Erdős—who had a lifelong affair with caffeine, and later amphetamines—regularly worked 20 hours a day. Into his 70s, Erdős was publishing more papers per year than many good mathematicians publish during their lifetimes. During a short break he had taken from amphetamines to prove he wasn’t addicted, Erdős noted a drop in his productivity, and proclaimed that mathematics had been set back a month.
This tremendous volume of work, spread out over various disciplines and all over the world, has left the mathematician with a very fitting legacy: the Erdős number.
By the simplest definition, a person’s Erdős Number is their degree of separation from Erdős via a published paper. If you collaborated with him on a paper, your Erdős number is 1. If you’re a co-author with someone who was a co-author with Erdős, you get a 2, and so on. Only Erdős’ has 0 as an Erdős number. If you have no collaborative connection, your Erdős number is infinite. As time has gone on the highest reported Erdős number has increased: from 8 in 2000 to 15 in 2013.
Other versions demand that publications may only have two authors in order to be counted toward an Erdős number. There is an Erdős-Bacon number that sums a person’s Erdős number with their Bacon number: a degree-of-separation value based on the same postulate but applied to a person’s film connection to actor Kevin Bacon (some players allow non-film connections) . The first recorded source noting the idea of counting degrees of separation from Erdős was in a mathematics paper published in 1969 by a colleague. The Erdős Number Project, founded by Jerrold Grossman and Patrick Ion, and hosted by Oakland University in Michigan, started in 1995 and is the most extensive resource on Erdős’s publications and Erdős numbers.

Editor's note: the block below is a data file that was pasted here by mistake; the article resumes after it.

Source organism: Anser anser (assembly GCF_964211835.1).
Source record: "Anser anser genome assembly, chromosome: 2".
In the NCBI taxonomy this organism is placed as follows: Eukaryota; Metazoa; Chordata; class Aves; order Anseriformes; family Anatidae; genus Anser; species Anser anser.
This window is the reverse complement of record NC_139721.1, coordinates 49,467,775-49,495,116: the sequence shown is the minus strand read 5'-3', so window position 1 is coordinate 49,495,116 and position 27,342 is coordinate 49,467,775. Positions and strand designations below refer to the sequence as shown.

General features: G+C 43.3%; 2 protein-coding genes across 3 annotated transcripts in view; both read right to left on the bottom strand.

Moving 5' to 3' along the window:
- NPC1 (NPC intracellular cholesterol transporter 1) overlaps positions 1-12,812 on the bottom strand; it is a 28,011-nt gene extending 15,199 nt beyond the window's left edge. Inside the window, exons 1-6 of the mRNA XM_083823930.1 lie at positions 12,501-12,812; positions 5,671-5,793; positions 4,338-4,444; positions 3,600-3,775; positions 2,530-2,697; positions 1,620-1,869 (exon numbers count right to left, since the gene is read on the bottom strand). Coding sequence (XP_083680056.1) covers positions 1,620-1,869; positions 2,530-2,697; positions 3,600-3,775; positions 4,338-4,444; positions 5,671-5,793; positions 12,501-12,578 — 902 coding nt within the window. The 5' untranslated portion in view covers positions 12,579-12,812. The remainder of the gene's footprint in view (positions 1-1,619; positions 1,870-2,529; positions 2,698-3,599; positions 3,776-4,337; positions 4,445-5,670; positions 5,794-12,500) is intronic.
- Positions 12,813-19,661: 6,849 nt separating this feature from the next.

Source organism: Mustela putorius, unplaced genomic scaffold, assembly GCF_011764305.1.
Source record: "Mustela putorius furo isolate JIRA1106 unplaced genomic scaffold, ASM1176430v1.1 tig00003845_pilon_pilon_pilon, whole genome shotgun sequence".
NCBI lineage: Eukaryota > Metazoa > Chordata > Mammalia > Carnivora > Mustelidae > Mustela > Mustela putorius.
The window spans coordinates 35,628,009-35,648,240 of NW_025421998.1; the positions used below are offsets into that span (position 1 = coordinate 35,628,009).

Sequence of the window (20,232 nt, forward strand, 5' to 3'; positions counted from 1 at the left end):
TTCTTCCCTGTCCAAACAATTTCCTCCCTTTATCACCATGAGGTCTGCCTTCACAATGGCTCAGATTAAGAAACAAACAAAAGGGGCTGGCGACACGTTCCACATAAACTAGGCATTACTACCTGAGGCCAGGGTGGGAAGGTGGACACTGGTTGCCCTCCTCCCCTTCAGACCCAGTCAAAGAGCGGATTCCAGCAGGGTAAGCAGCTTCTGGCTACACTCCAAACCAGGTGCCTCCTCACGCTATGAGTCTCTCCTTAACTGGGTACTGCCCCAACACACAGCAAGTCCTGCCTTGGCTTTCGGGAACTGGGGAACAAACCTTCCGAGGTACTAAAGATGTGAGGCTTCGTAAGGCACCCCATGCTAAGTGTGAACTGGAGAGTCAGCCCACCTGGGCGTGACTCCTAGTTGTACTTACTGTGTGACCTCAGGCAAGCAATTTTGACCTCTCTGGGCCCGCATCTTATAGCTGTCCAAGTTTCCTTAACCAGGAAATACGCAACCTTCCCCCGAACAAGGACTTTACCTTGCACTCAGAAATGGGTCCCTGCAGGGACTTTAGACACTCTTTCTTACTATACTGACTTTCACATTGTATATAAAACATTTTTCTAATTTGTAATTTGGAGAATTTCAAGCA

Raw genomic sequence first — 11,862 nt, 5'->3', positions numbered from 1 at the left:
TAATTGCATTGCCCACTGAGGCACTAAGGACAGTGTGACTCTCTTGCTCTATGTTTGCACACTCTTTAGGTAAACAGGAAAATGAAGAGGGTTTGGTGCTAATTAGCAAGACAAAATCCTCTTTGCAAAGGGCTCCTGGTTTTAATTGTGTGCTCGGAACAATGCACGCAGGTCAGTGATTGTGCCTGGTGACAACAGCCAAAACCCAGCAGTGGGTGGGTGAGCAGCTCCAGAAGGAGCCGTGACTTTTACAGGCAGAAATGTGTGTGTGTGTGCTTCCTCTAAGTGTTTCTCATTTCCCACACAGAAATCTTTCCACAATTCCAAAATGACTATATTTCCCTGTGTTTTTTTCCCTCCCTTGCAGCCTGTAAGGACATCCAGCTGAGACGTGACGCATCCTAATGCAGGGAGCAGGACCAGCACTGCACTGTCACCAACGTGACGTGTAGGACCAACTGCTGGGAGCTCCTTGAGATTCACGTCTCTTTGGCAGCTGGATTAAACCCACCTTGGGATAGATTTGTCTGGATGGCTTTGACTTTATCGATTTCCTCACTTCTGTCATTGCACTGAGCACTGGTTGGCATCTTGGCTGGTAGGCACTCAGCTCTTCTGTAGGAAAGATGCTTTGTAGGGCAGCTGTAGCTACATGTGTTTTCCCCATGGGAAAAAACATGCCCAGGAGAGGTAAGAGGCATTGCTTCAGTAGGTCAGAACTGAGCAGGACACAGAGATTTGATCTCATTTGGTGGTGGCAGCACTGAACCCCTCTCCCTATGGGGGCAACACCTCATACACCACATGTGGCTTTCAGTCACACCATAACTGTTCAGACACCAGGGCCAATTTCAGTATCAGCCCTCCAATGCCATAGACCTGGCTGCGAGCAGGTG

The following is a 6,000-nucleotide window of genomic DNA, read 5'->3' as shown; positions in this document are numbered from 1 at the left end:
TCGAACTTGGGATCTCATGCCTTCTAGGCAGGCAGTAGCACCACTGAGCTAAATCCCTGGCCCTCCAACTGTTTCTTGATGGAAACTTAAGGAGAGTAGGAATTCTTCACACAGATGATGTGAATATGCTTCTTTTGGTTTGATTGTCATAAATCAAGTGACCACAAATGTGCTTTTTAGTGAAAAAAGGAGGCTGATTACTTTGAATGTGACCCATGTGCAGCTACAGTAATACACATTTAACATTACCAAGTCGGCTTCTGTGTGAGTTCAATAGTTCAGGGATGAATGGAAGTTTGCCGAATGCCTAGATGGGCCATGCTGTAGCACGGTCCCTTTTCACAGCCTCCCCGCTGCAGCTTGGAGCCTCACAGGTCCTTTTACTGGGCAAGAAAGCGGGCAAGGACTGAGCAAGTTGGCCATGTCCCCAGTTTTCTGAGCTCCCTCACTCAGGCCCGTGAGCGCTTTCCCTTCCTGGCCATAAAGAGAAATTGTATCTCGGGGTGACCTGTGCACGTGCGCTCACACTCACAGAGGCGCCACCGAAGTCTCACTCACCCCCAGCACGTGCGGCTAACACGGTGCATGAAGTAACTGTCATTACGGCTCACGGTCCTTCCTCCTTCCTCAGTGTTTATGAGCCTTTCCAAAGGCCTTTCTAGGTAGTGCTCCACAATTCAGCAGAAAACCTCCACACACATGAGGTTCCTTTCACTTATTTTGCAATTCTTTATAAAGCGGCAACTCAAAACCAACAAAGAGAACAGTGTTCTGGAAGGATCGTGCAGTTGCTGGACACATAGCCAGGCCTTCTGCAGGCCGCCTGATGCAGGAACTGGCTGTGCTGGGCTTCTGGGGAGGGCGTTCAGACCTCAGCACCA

Erdős numbers have no actual consequence—it’s a game. And like most games, it pops up, I’ve found, between classes, over drinks at meetings and during work breaks. Paul Erdős believed that mathematics was a collaborative activity, and the Erdős number, perhaps unintentionally, reflects that. It brings people together; gives them something to share. Sometimes when a great scientist dies, he or she is remembered with a statue, an institute, a street name or a school, but Erdős has been immortalized with something highly unique: a game derived from his work, and reflecting his collaborative spirit.
(Please note that a large portion of the research for this article comes from Paul Hoffman’s book on Erdős, The Man Who Loved Only Numbers.)